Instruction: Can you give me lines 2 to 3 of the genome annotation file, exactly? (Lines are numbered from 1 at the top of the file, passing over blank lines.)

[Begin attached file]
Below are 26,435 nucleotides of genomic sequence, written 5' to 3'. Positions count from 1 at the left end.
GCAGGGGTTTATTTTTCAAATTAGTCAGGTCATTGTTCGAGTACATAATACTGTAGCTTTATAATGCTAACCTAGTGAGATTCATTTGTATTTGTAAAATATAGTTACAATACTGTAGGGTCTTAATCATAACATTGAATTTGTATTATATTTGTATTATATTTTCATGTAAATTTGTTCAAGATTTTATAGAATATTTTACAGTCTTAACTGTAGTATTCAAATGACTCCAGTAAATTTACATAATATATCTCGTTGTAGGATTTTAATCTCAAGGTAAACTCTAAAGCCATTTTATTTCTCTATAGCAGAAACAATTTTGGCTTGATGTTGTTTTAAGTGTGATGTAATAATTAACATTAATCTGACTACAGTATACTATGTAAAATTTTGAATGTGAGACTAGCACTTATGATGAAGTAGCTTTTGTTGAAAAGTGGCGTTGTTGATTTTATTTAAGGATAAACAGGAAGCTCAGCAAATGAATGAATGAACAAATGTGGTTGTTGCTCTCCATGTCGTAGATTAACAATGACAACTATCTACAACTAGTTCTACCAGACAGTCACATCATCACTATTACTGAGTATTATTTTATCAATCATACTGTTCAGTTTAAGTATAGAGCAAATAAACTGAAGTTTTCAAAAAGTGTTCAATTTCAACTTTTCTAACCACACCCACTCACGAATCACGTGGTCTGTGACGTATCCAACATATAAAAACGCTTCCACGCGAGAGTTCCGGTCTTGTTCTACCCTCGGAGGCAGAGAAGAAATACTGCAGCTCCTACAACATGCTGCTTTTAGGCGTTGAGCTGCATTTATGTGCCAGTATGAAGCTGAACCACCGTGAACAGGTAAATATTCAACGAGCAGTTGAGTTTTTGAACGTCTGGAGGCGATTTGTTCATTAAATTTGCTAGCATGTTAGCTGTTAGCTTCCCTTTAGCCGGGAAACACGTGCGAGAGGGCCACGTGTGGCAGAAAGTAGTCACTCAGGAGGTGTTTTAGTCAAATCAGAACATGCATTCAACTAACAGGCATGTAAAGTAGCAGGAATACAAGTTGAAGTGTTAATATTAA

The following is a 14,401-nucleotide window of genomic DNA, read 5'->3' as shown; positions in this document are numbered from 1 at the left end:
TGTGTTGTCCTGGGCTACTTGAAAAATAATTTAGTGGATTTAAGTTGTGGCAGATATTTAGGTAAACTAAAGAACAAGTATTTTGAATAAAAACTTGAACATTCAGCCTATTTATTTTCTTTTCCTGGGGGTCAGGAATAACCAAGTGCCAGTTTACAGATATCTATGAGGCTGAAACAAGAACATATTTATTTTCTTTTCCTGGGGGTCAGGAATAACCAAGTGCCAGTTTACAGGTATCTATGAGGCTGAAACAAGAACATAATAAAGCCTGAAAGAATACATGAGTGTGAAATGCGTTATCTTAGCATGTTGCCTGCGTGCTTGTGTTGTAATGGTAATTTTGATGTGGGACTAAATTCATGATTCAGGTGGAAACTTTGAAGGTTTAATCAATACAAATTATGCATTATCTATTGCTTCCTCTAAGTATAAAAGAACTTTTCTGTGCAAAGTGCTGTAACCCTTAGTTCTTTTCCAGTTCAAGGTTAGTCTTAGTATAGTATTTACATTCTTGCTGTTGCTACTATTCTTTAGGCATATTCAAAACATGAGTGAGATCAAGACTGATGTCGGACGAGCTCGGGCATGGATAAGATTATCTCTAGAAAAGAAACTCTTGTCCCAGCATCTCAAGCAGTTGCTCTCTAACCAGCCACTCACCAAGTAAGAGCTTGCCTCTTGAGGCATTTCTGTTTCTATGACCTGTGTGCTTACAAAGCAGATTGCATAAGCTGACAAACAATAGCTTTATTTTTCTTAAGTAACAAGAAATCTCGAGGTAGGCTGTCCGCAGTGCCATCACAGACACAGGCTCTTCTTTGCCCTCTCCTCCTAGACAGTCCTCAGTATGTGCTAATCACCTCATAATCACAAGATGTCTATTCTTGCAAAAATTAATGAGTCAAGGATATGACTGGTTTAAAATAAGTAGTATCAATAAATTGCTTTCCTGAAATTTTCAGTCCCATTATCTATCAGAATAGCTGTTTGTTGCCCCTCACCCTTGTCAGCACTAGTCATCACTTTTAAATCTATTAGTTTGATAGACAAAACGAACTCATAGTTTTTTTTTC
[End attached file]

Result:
GCAGGGGTTTATTTTTCAAATTAGTCAGGTCATTGTTCGAGTACATAATACTGTAGCTTTATAATGCTAACCTAGTGAGATTCATTTGTATTTGTAAAATATAGTTACAATACTGTAGGGTCTTAATCATAACATTGAATTTGTATTATATTTGTATTATATTTTCATGTAAATTTGTTCAAGATTTTATAGAATATTTTACAGTCTTAACTGTAGTATTCAAATGACTCCAGTAAATTTACATAATATATCTCGTTGTAGGATTTTAATCTCAAGGTAAACTCTAAAGCCATTTTATTTCTCTATAGCAGAAACAATTTTGGCTTGATGTTGTTTTAAGTGTGATGTAATAATTAACATTAATCTGACTACAGTATACTATGTAAAATTTTGAATGTGAGACTAGCACTTATGATGAAGTAGCTTTTGTTGAAAAGTGGCGTTGTTGATTTTATTTAAGGATAAACAGGAAGCTCAGCAAATGAATGAATGAACAAATGTGGTTGTTGCTCTCCATGTCGTAGATTAACAATGACAACTATCTACAACTAGTTCTACCAGACAGTCACATCATCACTATTACTGAGTATTATTTTATCAATCATACTGTTCAGTTTAAGTATAGAGCAAATAAACTGAAGTTTTCAAAAAGTGTTCAATTTCAACTTTTCTAACCACACCCACTCACGAATCACGTGGTCTGTGACGTATCCAACATATAAAAACGCTTCCACGCGAGAGTTCCGGTCTTGTTCTACCCTCGGAGGCAGAGAAGAAATACTGCAGCTCCTACAACATGCTGCTTTTAGGCGTTGAGCTGCATTTATGTGCCAGTATGAAGCTGAACCACCGTGAACAGGTAAATATTCAACGAGCAGTTGAGTTTTTGAACGTCTGGAGGCGATTTGTTCATTAAATTTGCTAGCATGTTAGCTGTTAGCTTCCCTTTAGCCGGGAAACACGTGCGAGAGGGCCACGTGTGGCAGAAAGTAGTCACTCAGGAGGTGTTTTAGTCAAATCAGAACATGCATTCAACTAACAGGCATGTAAAGTAGCAGGAATACAAGTTGAAGTGTTAATATTAA

The following is a 14,401-nucleotide window of genomic DNA, read 5'->3' as shown; positions in this document are numbered from 1 at the left end: